Louisiana is a community property state, which means that absent of a matrimonial agreement stating otherwise, generally spouses share equally in assets, income, and debt acquired by either spouse during their marriage. However, not all funds received by a spouse during a marriage will be classified as community property. For instance, although Louisiana is a community property state not all funds received from a personal injury settlement from an incident such as a car accident or slip and fall case will be classified as such.
Any funds received by one spouse for pain and suffering will not be considered community property; rather it would be classified as the separate property of the spouse who filed the claim. On the other, if that same spouse also received a settlement compensation for outstanding bills and/or lost wages, then that portion of the settlement would be classified as community property. Also, any settlement funds received as a result of physical damage to property owned by the community, would also be defined as community property.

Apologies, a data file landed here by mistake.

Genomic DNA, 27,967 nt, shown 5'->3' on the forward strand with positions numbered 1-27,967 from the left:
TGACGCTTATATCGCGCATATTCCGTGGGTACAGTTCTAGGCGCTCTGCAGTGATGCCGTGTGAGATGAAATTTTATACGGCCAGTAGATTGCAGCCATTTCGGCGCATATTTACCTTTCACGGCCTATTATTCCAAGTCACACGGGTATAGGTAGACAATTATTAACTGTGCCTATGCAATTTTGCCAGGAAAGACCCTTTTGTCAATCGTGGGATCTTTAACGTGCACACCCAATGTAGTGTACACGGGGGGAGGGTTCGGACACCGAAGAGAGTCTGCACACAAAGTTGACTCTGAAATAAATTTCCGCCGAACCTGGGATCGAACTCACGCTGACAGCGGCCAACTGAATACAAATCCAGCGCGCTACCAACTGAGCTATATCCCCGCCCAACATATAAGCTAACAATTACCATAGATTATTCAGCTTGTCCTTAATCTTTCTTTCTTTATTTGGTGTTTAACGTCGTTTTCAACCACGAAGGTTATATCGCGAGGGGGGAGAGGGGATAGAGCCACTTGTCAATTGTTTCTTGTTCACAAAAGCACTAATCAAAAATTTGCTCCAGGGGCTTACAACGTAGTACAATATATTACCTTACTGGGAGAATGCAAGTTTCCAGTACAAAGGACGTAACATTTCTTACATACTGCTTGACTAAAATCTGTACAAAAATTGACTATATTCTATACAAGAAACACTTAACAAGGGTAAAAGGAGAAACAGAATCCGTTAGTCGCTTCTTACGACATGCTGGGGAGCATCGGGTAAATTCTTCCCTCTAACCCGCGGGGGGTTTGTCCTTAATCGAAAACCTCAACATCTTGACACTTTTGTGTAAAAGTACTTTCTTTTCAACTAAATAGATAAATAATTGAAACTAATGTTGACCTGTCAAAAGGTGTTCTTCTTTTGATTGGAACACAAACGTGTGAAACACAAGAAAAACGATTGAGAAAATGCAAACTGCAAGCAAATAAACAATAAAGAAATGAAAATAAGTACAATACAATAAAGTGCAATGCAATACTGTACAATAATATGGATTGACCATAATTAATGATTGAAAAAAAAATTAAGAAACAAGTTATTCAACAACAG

Using funds received from a personal injury settlement for something that benefits both spouses, or to buy something that the couple uses together, could eventually cause to purchased items or settlement itself to be considered community property.
If you need assistance in understanding how a personal injury settlement for a car accident, truck accident, or slip and fall accident or other incident may potentially affect your community property regime or matrimonial agreement, it is important to speak with a legal professional. At Kiefer & Kiefer, we have a team of experienced attorneys who can help you to navigate through the process. Please give us a call or send an email message today to set up a free consultation.